The benefits of Linux servers

Here's why you might want to look at putting open source servers in your data centre

The debate between installing Windows or Linux servers is one that's been going on among IT professionals for quite some time. While supporters of Window will firmly support its safety and familiarity, the more open-minded sysadmins would rather flock to Linux for its open source goodness.

But is one platform truly better than its competitor, or is it more of a case of preference rather than business freedom? We take a look at what each platform offers and whether open source is the way to go for all businesses.

Take back control

Whether to make the switch to Linux servers has historically caused a lot of debate, mainly because Windows is the more comfortable, secure and "safe" option. IT professionals supporting open source have a lot of negativity for Microsoft because the company doesn't offer flexibility in the same way as Linux, perhaps over-zealously policing the platform and directing sysadmins towards what they can and can't do with their servers. 

Linux offers a get-out for this closed ecosystem, allowing businesses to use multiple vendors to provide their services and avoiding the dreaded vendor lock in. On the other side of the coin though, organisations moving to a Linux-only environment may well find the services they once relied on aren't supported by Linux, leaving them in a bit of a quandry.

More affordable

The first thing that any Linux fan will tell you when asked about its benefits is that unlike Microsoft's OS, it's free to install. While this is true for desktops, it's slightly more complicated in the server space.

You can technically download and run Linux in your data centre for absolutely nothing, but businesses will need support services in case things go off the rails, and those aren't free. With that being said, however, Linux is almost always cheaper to run than Windows Server, as there are no per-seat licensing costs.

More stable

Despite numerous improvements to Windows Server over the past few years, many people still view Linux as a more stable and reliable operating system, with a lower risk of crashes and errors. Linux can also handle more simultaneous processes and don't need to be restarted as frequently, leading to less overall downtime.

This is due in large part to the fact that it's incredibly stripped-back and efficient. Because there's very little in a Linux distro that doesn't absolutely need to be there, there's less to go wrong and throw your data centre into chaos.

Light on resources

Linux has a reputation for being incredibly lightweight, and it's a well-earned one. Most Linux distros can pretty much run on a toaster, and this is just as applicable to server software as it is to desktop operating systems.

You can run a Linux server on a machine as comparatively under-powered as the Raspberry Pi, which means it's incredibly easy to get servers spun up without necessarily needing stacks of expensive hardware to do so. This isn't likely to be much of a concern for larger enterprises, but if you're a small business or startup, Linux could slash your initial IT CapEx costs.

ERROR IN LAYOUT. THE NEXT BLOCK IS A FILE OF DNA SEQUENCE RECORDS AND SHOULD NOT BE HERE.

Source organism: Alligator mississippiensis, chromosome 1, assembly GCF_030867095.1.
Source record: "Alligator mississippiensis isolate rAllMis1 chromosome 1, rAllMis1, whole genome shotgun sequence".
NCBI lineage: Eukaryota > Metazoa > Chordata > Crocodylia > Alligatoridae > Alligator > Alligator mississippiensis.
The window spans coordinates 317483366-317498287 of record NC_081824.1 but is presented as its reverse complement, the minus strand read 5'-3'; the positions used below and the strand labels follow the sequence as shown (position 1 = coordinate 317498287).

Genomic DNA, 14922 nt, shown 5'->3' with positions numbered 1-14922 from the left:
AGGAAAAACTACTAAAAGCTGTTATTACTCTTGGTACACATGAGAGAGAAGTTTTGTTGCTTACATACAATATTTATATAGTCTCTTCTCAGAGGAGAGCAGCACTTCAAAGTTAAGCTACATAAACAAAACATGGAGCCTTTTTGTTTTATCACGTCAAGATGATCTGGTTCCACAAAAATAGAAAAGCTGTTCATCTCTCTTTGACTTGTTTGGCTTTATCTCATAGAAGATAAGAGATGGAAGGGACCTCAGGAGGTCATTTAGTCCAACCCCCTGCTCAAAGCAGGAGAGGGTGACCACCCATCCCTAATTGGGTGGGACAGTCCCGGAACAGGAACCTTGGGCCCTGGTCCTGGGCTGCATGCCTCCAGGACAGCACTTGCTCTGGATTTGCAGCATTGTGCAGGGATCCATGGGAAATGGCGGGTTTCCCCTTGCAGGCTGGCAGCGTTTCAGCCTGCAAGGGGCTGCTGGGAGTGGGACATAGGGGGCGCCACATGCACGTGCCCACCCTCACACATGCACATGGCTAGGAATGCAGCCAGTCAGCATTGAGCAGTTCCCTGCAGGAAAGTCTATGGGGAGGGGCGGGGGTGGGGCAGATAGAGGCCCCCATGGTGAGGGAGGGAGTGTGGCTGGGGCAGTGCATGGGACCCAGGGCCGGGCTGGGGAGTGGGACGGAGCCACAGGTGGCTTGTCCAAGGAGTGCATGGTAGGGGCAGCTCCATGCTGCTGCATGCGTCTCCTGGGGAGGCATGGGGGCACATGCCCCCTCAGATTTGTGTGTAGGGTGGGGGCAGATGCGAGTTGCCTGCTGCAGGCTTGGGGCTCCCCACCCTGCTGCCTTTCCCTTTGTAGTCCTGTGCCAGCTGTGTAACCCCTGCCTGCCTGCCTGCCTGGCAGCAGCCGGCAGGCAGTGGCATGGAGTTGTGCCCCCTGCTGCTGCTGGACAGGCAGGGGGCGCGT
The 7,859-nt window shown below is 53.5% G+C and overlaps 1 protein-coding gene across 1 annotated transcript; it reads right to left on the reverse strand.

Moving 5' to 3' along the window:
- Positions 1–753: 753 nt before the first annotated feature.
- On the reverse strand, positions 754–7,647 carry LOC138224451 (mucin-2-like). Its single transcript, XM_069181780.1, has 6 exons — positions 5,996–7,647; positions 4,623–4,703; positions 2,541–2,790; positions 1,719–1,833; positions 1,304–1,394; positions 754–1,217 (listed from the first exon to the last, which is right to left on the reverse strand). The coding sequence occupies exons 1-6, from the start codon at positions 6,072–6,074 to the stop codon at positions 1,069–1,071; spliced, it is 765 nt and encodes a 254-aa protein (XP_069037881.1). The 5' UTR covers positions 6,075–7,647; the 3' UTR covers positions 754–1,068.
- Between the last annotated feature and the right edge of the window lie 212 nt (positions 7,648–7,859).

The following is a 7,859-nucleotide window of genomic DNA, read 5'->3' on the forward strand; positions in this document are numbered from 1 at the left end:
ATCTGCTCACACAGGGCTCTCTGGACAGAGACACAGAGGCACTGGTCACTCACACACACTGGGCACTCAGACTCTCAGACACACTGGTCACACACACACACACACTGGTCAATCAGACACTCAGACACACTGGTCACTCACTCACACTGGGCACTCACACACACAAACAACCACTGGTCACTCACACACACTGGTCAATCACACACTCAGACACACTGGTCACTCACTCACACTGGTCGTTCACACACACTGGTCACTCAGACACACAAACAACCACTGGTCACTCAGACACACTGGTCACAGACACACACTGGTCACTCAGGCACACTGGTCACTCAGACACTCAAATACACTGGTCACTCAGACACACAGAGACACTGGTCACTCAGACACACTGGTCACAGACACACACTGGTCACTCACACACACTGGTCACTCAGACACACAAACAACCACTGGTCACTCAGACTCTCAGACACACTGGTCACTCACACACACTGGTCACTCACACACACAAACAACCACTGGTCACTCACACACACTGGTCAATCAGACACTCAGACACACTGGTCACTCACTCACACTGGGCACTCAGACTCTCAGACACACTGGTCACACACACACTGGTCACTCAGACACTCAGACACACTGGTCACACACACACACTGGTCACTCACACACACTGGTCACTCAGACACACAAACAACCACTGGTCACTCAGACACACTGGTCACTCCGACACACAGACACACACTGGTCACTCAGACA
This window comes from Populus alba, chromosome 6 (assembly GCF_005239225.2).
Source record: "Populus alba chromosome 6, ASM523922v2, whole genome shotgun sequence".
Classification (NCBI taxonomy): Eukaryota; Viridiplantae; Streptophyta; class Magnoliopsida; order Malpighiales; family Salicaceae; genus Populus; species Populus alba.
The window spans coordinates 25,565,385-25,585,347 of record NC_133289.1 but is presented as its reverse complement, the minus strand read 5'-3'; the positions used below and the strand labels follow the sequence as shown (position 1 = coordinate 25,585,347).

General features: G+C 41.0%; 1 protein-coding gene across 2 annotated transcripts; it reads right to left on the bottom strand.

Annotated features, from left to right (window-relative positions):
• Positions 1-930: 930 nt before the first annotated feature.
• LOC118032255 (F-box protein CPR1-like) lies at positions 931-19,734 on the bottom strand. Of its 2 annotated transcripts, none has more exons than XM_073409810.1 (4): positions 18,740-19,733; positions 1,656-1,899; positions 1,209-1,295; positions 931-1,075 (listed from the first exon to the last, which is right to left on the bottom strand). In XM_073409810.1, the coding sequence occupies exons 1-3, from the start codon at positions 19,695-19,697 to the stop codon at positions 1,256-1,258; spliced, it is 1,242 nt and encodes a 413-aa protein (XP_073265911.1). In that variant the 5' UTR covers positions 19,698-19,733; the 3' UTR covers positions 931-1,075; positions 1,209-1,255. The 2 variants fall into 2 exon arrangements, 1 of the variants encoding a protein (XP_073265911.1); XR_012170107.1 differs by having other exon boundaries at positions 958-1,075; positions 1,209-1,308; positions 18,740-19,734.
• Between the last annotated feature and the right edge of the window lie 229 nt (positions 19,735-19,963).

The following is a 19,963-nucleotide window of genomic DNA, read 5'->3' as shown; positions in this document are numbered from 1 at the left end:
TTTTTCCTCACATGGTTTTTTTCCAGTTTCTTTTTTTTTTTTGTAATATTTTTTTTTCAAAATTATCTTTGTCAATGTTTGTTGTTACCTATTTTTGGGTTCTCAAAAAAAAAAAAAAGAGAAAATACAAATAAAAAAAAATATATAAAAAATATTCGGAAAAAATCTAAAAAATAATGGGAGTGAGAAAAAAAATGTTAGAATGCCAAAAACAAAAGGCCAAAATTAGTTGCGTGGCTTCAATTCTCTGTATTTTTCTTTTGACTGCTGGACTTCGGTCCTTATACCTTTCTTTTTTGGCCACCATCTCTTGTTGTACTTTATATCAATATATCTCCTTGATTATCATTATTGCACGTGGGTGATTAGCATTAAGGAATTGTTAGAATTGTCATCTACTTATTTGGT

Improved security

Another major selling-point of Linux servers (and open source software in general) is a belief that they're inherently more secure than their counterparts. The theory is that because everyone is free to examine the source code, bugs are found more quickly and patches can be pushed out by the community, without waiting for the manufacturer to roll out a fix.

While this doesn't always hold true - the Heartbleed bug is proof of that - it must be said that Linux generally has less colossal security blunders than other operating systems, and is often held to be more resilient by cyber security experts.

Featured Resources

Choosing a collaboration platform

Eight questions every IT leader should ask

Download now

Performance benchmark: PostgreSQL/ MongoDB

Helping developers choose a database

Download now

Customer service vs. customer experience

Three-step guide to modern customer experience

Download now

Taking a proactive approach to cyber security

A complete guide to penetration testing

Download now

Recommended

The total economic impact of the Intel vPro® platform
Whitepaper

The total economic impact of the Intel vPro® platform

21 Apr 2021
The total economic impact of the Intel vPro® platform
Whitepaper

The total economic impact of the Intel vPro® platform

21 Apr 2021
Redis closes another round of funding, raking in an additional $110 million
open source

Redis closes another round of funding, raking in an additional $110 million

8 Apr 2021
Six things a developer should know about Postgres
Whitepaper

Six things a developer should know about Postgres

22 Mar 2021

Most Popular

How to find RAM speed, size and type
Laptops

How to find RAM speed, size and type

8 Apr 2021
Microsoft is submerging servers in boiling liquid to prevent Teams outages
data centres

Microsoft is submerging servers in boiling liquid to prevent Teams outages

7 Apr 2021
REvil threatens to release Apple’s hardware schematics
ransomware

REvil threatens to release Apple’s hardware schematics

21 Apr 2021